While in the chemist waiting for our prescriptions, I picked up a few items I wanted to get (makeup brushes, wipes and gloves to make cleaning the commode and bed pan easier, my favourite shampoo and conditioner, some new hair bobbles as most of mine had broken). We also went to the bakery to get some lunch and to another shop for some sweets on the way back, as I like to take advantage of being out when I can. He was still bad on Tuesday evening, but he fell asleep not too long after taking the mirtazapine.

Wednesday morning the crisis team came out. For once, they didn’t make things worse. They can’t see a role for themselves as most of Johan’s anxiety and depression is being caused by the problems with the carers, but they are also sending out some information about advocates for Johan as I’m not well enough to do it for him any more, and contacted my social worker in an attempt to see if he can fix things with the carers. Johan then fell asleep again (mirtazapine is very good for sleep, just sometimes it’s too good) and I dozed off not too long after, as the crisis team exhausted me.

My social worker turned up in the afternoon, to the surprise of both of us. Apparently Johan had been told, and he thinks he told me, but I had no record of it so either he was mistaken or my memory was being lousy :p The social worker realised it wasn’t a good time, so rearranged to come back the next afternoon. By the evening Johan was doing a bit better, and really craving sweet and sour chicken, so went out to the Chinese to get some. He also didn’t need anywhere near as much reassurance as he had been, which is making me think the sertraline was making things worse.

Thursday was a quiet day for me. I didn’t get to sleep until 5am because of sleeping in the afternoon and things being on my mind (which I tried everything to try and solve, including typing them all up, but it didn’t work). When I woke up I was very nauseous, and ended up throwing up before being able to take the prochlorperazine. I did apply some makeup, but took it all off because I didn’t like wearing it when being sick. My social worker arrived at 2.30pm with a woman from A4E, to talk about direct payments. It was fine, apart from being exhausting, and I was also able to tell him things still aren’t improving with the carers and ask about respite for Johan. Ended up falling asleep again afterwards, while Johan went to the MetroCentre (by himself) to get his iPod repaired, which they very kindly replaced for free. Woke up this evening, went on my computer for far too long to level Elisaveta (I got her to 82) then have been resting in bed and chatting to friends in IRC all night.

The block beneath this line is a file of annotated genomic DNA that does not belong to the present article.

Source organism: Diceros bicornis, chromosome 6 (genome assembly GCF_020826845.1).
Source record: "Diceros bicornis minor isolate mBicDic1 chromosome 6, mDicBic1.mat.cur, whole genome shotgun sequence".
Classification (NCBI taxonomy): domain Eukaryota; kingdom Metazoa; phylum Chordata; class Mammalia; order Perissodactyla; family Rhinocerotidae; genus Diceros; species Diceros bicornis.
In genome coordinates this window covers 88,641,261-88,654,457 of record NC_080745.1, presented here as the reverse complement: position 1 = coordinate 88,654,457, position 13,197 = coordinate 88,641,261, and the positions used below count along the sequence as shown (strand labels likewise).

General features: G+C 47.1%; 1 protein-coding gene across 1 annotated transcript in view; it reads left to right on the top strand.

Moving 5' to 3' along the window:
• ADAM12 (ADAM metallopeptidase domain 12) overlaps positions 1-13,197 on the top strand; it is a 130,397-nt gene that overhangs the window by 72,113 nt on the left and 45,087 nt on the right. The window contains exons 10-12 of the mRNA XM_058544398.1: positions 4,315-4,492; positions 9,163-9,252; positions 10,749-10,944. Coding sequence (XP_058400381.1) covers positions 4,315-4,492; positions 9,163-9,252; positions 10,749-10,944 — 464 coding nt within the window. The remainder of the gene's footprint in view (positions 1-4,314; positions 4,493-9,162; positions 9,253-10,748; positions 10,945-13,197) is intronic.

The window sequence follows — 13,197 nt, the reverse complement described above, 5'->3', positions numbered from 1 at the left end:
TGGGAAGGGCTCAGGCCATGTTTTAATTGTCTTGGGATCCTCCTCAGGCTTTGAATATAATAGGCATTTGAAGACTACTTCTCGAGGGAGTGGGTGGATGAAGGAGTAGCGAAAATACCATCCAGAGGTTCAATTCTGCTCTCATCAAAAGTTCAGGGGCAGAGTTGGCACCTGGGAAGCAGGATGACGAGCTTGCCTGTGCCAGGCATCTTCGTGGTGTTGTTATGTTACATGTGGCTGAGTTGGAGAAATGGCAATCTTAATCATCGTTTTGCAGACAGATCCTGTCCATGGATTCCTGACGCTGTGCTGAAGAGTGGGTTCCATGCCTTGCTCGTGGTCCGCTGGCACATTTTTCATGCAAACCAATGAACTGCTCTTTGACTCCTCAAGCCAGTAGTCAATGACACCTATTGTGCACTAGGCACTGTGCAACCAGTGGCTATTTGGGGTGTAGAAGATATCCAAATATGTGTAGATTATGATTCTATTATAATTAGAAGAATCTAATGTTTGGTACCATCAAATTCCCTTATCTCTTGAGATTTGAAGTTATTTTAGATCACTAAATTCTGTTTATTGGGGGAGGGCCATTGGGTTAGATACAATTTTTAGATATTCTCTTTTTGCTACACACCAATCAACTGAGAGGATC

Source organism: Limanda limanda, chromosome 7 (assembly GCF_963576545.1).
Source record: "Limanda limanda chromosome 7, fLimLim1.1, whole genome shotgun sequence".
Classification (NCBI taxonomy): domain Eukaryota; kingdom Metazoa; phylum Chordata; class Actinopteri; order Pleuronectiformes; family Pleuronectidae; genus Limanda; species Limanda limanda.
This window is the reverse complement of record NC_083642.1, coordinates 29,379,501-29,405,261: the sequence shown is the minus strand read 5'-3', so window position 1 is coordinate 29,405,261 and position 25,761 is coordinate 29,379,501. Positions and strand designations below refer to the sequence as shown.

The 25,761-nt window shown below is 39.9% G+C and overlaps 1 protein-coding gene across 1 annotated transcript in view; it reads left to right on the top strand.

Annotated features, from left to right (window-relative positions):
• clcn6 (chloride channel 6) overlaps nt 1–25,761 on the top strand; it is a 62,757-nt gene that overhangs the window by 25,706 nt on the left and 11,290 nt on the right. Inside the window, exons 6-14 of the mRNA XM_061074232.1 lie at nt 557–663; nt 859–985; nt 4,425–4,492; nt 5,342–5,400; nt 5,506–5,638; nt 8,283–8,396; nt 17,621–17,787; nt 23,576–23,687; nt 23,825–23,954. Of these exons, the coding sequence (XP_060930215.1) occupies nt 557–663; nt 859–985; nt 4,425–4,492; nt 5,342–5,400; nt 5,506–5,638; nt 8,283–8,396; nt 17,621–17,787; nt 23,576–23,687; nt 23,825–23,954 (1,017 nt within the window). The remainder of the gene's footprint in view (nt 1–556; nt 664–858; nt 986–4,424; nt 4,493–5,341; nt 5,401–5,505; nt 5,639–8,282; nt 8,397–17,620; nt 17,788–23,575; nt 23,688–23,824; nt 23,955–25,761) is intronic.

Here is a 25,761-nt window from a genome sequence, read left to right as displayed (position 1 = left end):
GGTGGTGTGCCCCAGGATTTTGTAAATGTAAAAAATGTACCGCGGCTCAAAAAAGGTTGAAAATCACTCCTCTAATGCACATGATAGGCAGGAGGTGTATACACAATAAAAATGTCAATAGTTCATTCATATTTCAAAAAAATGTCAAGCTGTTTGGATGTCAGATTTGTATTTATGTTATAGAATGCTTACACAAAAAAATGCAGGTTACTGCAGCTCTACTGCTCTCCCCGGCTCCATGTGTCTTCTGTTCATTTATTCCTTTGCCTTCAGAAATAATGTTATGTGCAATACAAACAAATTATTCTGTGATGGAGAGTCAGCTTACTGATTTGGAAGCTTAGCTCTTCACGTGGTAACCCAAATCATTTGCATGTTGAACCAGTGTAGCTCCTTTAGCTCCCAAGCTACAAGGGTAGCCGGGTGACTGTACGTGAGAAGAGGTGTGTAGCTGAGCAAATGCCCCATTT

I have messed up my sleep patterns, but hope to get them back to normal over the next couple of days. We have no appointments until Monday (when Johan sees a psychiatrist) so will be able to work on it. I also still need to figure out my baseline for activities, and have a plan which requires buying large quantities of non-specific, pretty greetings cards. I’m also two weeks behind on Waterloo Road, and trying to get caught up on NCIS whenever I’m feeling well enough to watch a TV programme. Plenty of things to do, just not enough energy to do them.